Plant material

The upper surface (adaxial) sides of the petals of four different plant species were investigated. Plants were cultivated in the Botanic Gardens of the Rheinische Friedrich–Wilhelms-University of Bonn (BGB). Their scientific names are given together with their registration numbers of the BGB. Investigated species are the Chocolate Cosmos (Cosmos atrosanguineus; BGB 29614-8-2008), Dahlia pinnata (BGB 7960-9-1990), the China Rose (Rosa chinensis; BGB 3089-9-1979) and the Wild Pansy Viola tricolor (BGB 27262-4-2004).

Fabrication of the replicas

For the fabrication of the biomimetic polymer replicas, the replication technique introduced by Koch et al. [28] was used. Here, we briefly introduce the technique and mention the modifications made. The replication technique is a two-step moulding process, in which at first a negative is generated and then a positive. For generating the negative replicas, the master (biological sample) is moulded with polyvinylsiloxane dental wax (President light body Gel, ISO 4823, PLB; Coltene Whaldent, Hamburg, Germany). In the second step, the negative replicas were filled with a two-component epoxy resin (RECKLI Injektionsharz EP, RECKLI GmbH, Herne, Germany). The use of this material is a modification in the replication process introduced by Koch et al. [28] (replication performance of the RECKLI material; Supporting Information File 1, Figure S1). After spilling the negative replicas, the epoxy resin was dried for 48 h at 25 °C. After hardening, the positive replicas were peeled off from the negative replicas and further replicas were fabricated. In total, five petals of each species were replicated and examined afterwards.

Hydrophobization of the replicas

The replicas were dip-coated (30 sec) in a fluorine polymer (Antispread, E2/50 FE 60, Dr. Tillwich GmBH Werner Stehr) and then dried for 20 min at room temperature. Antispread is a commercially available Fluorocarbon 60 for surface hydrophobization. It forms approximately 40 nm thin layers on the substrate (producer information) and causes no additional nano-structuring on the replica surfaces. A smooth surface, dip-coated with Antispread has a static CA of 106°.

Surface characterization

The surface structures of the biological samples and their replicas were investigated by SEM. Images were recorded using a CAMBRIDGE Stereoscan 200 SEM (Zeiss GmbH, Oberkochen, Germany), a digital image processing system (DISS 5, Version, Point Electronic GmbH, Halle, Germany) was used to visualize and measure the surface structures of the petals. Fresh plant material was dehydrated with ethanol and dried in a critical point dryer (CPD 020, Balzers Union, Balzers–Pfeifer GmbH, Aßlar). On account of their stability, the replicas did not require special preparation. All samples were sputter-coated with a 30 nm gold layer (Balzers Union SCD 040, Balzers–Pfeifer GmbH, Aßlar) prior to SEM investigations.

Cryo-SEM examinations

To display an applied droplet in contact with the petal surface, the Cryo-SEM method, developed by Ensikat et al. [18], was used. In this method a sample–droplet (glycerol–water mixture of 1:3) complex was frozen with liquid nitrogen. A water–glycerol mixture was used as the liquid to prevent crystallization patterns on the droplet surface, which occur on pure water droplets. After this the sample was separated from the droplet (5 µl) and the surface imprint of the droplet was examined under a scanning electron microscope. All examinations were performed using a CAMBRIDGE Stereoscan 200 SEM (Zeiss GmbH, Oberkochen, Germany), equipped with a digital image acquisition system (DISS 5, Point Electronic, Halle, Germany).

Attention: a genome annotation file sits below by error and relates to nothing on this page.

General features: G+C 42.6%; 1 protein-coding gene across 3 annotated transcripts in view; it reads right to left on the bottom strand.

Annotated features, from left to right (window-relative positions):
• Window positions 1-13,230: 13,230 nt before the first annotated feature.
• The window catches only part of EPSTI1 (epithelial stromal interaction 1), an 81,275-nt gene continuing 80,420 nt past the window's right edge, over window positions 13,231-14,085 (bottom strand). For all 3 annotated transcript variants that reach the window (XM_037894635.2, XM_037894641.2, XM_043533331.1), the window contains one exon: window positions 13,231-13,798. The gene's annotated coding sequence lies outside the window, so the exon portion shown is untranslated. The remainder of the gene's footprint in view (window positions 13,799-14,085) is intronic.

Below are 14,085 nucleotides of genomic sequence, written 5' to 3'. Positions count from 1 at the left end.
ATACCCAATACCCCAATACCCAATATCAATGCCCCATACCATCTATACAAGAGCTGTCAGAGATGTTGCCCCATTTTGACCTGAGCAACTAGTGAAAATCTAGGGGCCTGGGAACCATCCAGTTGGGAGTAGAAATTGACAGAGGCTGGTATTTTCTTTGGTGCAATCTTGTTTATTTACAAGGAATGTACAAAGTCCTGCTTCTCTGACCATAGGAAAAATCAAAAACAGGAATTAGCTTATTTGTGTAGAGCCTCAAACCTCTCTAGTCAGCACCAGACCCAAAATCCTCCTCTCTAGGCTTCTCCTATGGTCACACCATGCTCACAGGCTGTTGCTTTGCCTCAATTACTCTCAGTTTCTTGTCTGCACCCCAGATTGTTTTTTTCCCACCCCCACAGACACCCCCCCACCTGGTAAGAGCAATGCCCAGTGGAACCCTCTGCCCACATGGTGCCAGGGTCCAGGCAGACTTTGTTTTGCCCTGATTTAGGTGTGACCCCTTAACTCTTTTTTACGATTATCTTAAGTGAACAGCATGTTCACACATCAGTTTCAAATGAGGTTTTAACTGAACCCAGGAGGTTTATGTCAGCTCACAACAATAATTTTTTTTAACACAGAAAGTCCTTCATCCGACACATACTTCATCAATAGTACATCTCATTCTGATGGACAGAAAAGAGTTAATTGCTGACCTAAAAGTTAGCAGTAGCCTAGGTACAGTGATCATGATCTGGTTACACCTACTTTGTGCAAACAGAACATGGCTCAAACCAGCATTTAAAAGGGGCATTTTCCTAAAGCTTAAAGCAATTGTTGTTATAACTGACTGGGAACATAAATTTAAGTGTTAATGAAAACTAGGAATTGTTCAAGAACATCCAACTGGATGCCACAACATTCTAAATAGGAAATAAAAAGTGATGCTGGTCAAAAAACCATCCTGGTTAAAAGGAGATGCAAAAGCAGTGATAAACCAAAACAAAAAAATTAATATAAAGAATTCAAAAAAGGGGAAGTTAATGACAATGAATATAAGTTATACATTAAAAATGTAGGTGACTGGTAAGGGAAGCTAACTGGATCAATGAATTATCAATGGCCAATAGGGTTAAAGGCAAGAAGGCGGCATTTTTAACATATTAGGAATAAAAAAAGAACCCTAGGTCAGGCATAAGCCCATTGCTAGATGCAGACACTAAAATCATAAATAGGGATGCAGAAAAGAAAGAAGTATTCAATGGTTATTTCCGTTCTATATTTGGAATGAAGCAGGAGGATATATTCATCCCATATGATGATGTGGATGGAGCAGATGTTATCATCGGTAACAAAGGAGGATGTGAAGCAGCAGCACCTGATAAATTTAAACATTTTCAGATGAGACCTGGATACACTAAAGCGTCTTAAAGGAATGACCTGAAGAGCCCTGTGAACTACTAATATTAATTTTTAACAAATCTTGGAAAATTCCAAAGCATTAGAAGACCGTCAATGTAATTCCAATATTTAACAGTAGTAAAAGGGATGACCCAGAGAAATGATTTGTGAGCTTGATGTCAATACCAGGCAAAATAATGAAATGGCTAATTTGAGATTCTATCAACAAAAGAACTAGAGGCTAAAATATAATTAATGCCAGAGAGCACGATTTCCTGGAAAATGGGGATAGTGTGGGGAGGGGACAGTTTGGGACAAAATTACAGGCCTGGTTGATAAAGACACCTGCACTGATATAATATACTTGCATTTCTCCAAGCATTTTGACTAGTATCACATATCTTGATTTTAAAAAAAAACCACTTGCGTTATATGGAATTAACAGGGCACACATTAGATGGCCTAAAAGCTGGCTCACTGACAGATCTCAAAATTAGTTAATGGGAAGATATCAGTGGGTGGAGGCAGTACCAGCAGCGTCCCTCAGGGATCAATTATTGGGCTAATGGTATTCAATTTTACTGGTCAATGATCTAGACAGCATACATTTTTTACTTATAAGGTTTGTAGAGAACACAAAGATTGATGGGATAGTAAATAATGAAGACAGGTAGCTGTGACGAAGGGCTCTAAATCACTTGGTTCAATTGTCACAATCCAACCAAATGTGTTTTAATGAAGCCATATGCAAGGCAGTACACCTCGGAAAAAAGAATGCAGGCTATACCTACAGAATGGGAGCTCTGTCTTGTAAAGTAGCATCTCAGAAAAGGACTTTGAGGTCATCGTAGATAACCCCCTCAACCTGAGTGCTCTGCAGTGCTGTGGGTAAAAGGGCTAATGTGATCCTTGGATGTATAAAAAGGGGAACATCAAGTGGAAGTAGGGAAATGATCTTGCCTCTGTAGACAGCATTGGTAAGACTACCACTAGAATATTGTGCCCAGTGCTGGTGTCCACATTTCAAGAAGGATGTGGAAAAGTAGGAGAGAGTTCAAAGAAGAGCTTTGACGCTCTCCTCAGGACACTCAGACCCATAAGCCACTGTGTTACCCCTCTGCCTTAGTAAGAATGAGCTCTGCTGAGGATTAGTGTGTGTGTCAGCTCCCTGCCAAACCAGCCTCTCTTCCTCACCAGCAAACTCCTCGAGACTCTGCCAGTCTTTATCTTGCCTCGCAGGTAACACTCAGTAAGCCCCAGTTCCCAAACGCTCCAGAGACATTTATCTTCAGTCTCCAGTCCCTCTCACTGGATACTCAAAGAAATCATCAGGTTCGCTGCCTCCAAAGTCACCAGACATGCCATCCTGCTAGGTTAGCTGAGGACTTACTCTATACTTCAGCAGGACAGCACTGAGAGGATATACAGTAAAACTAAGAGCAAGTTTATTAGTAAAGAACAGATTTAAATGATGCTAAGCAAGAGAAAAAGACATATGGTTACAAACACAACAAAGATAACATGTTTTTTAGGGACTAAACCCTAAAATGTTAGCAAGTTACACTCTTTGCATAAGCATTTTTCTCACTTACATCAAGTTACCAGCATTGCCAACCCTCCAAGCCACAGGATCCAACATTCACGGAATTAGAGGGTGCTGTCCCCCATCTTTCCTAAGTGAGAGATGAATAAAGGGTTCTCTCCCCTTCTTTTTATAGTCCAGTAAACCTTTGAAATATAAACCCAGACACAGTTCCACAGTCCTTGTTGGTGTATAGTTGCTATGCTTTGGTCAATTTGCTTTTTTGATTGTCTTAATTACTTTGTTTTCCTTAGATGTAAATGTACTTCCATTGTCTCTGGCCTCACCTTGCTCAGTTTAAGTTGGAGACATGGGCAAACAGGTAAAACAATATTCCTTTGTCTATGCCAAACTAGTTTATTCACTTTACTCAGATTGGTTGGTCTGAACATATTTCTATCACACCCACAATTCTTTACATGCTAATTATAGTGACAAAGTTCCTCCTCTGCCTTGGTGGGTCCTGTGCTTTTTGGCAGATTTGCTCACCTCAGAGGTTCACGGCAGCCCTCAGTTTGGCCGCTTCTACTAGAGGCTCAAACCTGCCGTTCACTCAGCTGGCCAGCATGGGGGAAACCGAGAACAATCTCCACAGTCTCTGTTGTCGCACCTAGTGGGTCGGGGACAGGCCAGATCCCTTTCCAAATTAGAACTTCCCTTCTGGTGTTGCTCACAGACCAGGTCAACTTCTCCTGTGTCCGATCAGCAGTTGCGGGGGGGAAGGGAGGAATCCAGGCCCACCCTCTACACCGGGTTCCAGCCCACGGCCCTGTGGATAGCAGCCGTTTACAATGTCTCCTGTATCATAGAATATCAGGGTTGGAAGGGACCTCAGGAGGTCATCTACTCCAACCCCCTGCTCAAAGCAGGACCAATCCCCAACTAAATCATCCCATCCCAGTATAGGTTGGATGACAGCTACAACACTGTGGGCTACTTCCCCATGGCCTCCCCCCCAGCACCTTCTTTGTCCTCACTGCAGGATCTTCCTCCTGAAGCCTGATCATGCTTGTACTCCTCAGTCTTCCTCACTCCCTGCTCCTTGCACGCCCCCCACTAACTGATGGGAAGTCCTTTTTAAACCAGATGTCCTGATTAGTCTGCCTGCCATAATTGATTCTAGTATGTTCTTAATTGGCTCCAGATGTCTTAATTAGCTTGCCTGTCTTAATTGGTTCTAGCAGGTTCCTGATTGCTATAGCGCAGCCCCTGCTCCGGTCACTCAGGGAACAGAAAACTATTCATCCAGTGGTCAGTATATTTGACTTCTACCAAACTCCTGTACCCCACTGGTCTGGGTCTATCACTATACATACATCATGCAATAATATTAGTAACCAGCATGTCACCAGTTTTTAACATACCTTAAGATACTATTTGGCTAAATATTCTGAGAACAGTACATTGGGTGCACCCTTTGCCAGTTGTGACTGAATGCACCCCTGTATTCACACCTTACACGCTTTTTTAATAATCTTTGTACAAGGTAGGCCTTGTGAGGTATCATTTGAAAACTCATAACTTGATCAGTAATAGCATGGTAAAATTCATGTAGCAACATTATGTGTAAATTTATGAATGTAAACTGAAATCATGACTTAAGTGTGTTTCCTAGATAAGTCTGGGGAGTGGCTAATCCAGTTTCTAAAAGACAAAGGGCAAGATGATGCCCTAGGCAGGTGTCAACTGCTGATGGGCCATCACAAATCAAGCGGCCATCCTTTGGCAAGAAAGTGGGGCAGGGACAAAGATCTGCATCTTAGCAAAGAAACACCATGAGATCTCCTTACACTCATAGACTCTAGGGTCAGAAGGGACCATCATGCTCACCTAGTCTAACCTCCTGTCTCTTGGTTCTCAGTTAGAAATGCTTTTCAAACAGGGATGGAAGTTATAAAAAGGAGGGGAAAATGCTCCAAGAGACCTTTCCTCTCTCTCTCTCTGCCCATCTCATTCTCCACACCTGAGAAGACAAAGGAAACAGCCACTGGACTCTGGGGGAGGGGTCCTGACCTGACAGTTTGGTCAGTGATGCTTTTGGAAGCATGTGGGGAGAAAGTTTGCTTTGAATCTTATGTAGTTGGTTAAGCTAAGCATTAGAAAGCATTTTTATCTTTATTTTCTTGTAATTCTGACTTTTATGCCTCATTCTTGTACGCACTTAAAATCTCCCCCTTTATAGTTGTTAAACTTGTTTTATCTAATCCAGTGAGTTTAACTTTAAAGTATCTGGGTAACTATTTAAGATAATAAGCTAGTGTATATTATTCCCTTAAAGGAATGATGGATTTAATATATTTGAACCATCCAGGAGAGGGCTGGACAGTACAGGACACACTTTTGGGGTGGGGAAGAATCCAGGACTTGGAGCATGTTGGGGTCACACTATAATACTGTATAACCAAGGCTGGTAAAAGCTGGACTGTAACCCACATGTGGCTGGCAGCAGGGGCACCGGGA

Static contact angle and tilt angle measurements

The wettability of the biological samples and the replicas was characterized by CA and TA measurements with a computer controlled goniometer OCA 30 (Dataphysics SCA 2.02, Filderstadt, Germany). Five microliters of demineralized water droplets were automatically applied to the samples via syringe and CAs were automatically determined using the Laplace–Young fitting algorithm. TAs were measured by tilting the samples (with an applied droplet on the surface) and measuring the TA at which the droplets rolled off the surface. Each measurement was repeated 10 times.

Supporting Information

Supporting Information File 1: Additional figures.
Format: PDF Size: 262.7 KB Download


This study was supported by the German Science Foundation (Deutsche Forschungsgemeinschaft; DFG), within the Graduiertenkolleg 1572 “Bionics – Interactions across Boundaries to the Environment”. The authors thank Professor Matthias Frentzen of the Poliklinik für Parodontologie, Zahnerhaltung und Präventive Zahnheilkunde of the University of Bonn for his critical and helpful comments during the preparation of the biomimetic replicas. Further, the authors thank the German Federal Ministry of Education and Research (Bundesministerium für Bildung und Forschung; BMBF) and the Akademie der Wissenschaften und Literatur, Mainz for their financial support in correlated projects.


  1. Koch, K.; Bhushan, B.; Barthlott, W. Prog. Mater. Sci. 2009, 54, 137–178. doi:10.1016/j.pmatsci.2008.07.003
    Return to citation in text: [1] [2] [3] [4]
  2. Bargel, H.; Koch, K.; Cerman, Z.; Neinhuis, C. Funct. Plant Biol. 2006, 33, 893–910. doi:10.1071/FP06139
    Return to citation in text: [1]
  3. Barthlott, W.; Ehler, N. In Tropische und Subtropische Pflanzenwelt; Mainz, Akademie der Wissenschaften und der Literatur, Ed.; Steiner: Wiesbaden, 1977; Vol. 19, pp 367–467.
    Return to citation in text: [1]
  4. Barthlott, W.; Neinhuis, C. Planta 1997, 202, 1–8. doi:10.1007/s004250050096
    Return to citation in text: [1] [2] [3]
  5. Neinhuis, C.; Barthlott, W. Ann. Bot. (Oxford, U. K.) 1997, 79, 667–677. doi:10.1006/anbo.1997.0400
    Return to citation in text: [1] [2]
  6. Koch, K.; Barthlott, W. Philos. Trans. R. Soc. London, Ser. A 2009, 367, 1487–1509. doi:10.1098/rsta.2009.0022